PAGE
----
I have a sentence following the template above, and I am not sure what is the right verbal form to follow. A specific example could be:

Academia, and in particular professors, [is/are] more concerned with [sth] than [sth].

I am using the verb to be in the example but it applies to any other verb (in my actual text it is a present perfect, so the question would be whether to use "have" or "has").

My impression is that, in the example above, "academia" is still the subject and "and in particular professors" just works as a complement for it, so it should be "is", but it sounds strange to follow "professors" with "is".


I am thinking that, in the example I used, maybe some could argue that "academia" might work as a plural term because it refers to a community of people (does not sound right to me but just in case), so I will add a less ambiguous example (more similar to my text) where the first noun cannot possibly be interpreted as plural:

Psychology, and in particular research studies, [is/are] more concerned with [sth] than [sth].

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    I would suggest that you simplify or avoid the problem by substituting "the professoriate" or "the faculty" for "[the] professors," so as to match "Academia" with another non-count abstract noun. – Brian Donovan Sep 24 '20 at 12:20
  • @BrianDonovan Yes, rephrasing would probably be the best option, but I wanted to confirm whether "is" would be the grammatically correct word here. – jdehesa Sep 24 '20 at 14:01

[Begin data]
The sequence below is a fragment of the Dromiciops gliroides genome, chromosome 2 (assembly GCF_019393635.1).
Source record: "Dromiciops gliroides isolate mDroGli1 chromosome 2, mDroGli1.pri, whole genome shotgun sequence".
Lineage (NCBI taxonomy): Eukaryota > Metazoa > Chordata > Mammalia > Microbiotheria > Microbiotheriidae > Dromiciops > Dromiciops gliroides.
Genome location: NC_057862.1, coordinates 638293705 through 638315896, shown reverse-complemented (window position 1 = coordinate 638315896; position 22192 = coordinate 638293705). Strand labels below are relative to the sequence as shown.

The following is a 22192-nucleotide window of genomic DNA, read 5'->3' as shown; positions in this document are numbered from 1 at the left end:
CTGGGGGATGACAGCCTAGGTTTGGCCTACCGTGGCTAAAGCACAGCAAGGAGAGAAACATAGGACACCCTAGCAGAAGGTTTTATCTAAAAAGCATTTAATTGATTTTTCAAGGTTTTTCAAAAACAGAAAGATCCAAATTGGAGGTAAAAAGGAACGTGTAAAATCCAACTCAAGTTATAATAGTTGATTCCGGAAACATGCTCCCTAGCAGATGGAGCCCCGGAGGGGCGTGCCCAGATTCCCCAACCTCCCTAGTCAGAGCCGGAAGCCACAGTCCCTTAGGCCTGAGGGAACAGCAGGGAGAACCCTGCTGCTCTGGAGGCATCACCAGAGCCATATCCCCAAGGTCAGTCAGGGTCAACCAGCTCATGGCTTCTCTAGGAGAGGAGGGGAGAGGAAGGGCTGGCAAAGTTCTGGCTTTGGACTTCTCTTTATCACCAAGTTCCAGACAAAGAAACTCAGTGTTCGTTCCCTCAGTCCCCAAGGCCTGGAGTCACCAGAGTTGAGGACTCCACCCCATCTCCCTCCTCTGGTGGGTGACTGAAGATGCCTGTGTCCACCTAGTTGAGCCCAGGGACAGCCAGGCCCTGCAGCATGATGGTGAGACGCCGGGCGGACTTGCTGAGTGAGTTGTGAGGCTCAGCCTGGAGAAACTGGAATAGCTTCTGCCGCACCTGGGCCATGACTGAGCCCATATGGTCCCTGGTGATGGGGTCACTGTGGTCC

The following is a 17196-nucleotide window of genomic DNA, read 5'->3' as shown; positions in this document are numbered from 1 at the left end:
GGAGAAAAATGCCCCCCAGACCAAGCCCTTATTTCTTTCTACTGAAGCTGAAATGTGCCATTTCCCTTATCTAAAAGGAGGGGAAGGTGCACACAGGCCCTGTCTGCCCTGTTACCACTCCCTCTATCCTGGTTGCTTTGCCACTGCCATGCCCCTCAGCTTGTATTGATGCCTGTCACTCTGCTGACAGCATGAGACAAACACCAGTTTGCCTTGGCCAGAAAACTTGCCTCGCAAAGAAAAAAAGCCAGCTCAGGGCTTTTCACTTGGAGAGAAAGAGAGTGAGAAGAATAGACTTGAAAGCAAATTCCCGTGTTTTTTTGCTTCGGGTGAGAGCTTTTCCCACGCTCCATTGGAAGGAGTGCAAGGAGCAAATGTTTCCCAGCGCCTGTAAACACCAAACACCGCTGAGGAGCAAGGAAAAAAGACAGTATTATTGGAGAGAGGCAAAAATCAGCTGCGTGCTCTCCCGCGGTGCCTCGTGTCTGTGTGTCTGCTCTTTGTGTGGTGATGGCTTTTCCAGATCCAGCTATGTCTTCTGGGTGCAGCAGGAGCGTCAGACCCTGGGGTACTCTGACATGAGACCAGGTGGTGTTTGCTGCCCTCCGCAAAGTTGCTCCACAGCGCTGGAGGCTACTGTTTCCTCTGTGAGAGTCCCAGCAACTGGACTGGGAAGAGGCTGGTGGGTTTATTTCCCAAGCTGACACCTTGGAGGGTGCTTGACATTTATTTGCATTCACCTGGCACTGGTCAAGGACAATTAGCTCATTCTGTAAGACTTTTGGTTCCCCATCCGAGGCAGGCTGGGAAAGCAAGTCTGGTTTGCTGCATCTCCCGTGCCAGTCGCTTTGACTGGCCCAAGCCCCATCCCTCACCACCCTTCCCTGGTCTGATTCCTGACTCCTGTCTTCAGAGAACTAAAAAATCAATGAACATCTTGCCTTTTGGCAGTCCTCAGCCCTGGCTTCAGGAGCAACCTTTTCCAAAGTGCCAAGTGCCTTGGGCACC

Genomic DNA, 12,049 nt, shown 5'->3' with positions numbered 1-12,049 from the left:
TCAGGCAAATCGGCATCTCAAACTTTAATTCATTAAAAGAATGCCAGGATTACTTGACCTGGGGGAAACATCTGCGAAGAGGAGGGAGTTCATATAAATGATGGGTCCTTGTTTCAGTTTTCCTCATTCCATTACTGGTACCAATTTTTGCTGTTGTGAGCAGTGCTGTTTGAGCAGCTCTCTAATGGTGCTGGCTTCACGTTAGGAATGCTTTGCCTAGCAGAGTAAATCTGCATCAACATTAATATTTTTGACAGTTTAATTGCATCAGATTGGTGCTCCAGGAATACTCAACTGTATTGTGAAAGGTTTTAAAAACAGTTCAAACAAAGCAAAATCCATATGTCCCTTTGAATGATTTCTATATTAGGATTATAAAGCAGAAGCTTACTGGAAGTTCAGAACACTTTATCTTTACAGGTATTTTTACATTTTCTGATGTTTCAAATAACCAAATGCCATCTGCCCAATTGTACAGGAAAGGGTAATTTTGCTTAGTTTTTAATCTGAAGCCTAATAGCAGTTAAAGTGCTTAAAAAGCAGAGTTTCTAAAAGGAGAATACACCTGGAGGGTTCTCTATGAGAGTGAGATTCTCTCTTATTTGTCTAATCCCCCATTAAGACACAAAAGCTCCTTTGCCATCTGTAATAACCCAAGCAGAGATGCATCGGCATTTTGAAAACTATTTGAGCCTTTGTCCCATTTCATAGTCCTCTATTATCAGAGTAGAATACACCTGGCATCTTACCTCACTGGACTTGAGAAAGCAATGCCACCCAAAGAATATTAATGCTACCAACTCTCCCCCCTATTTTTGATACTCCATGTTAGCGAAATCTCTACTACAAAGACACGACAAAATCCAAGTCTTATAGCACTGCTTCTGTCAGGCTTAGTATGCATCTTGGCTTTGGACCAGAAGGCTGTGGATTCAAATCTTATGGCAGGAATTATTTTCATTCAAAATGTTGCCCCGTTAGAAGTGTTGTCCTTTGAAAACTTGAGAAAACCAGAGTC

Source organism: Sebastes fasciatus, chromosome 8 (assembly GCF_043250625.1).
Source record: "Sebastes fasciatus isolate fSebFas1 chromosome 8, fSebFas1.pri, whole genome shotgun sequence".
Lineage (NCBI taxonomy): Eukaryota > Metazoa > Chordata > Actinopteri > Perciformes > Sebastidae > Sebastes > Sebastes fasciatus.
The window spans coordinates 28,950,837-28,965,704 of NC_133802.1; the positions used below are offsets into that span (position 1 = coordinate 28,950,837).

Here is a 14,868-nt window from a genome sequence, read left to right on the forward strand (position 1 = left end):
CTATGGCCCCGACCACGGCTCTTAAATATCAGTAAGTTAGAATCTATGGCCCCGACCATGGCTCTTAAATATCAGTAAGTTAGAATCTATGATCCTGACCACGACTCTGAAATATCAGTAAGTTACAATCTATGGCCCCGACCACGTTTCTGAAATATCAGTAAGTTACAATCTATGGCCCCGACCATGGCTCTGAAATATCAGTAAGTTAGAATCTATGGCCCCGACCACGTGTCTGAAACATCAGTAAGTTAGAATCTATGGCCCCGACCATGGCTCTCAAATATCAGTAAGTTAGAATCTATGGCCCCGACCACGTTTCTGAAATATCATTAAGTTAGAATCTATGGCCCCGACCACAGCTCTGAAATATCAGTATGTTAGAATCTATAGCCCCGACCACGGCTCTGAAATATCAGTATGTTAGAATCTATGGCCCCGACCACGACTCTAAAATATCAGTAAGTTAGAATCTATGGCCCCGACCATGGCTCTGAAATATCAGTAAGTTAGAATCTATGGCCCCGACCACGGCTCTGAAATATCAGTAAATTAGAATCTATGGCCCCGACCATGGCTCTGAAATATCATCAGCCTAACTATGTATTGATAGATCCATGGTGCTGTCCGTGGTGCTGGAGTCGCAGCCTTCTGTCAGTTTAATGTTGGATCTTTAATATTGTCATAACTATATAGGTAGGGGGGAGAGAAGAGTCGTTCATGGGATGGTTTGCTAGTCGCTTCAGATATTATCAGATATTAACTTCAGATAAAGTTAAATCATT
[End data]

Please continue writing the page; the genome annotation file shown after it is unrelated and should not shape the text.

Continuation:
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    If you insist on avoiding sensible rephrasing, << Academia (and in particular professors) is more concerned with ... >> plays the 'ignore material in brackets' card; otherwise << Academia is, and in particular professors are, more concerned with ... >> is unarguably grammatical. 'Academia' seems a rare 'group-noun' that strongly resists notional agreement. But Orwell said that there can be even more serious faults than grammatical errors! – Edwin Ashworth Feb 21 at 16:49

Both Academia and professors are plural. Which is why they "Academia, and in particular professors", ARE more concerned with [sth] than [sth].

EDIT: Just saw your edit. The second example would indeed be using "is". Psychology is not plural and can not be plural. Therefore, Psychology is the main Person.

"Psychology, and in particular ITS research studies, is more concerned with [sth] than [sth]. ITS referring to Psychology, which is singular.

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    My understanding is that "academia" is uncountable, so it would still get "is". But I get that sometimes collective nouns are used either as singular or plural, like with "population" or "group". – jdehesa Sep 24 '20 at 11:24
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    jdehesa I think 'academia' is a peculiar one that even among die-hard synesisists (?) strongly informs the use of singular agreement. Googling << "academia are" -"of academia" -"in academia" -"and academia" -"to academia" -hero >> gives results that are all false positives as far as I've bothered to check the early ones. – Edwin Ashworth Feb 21 at 16:40

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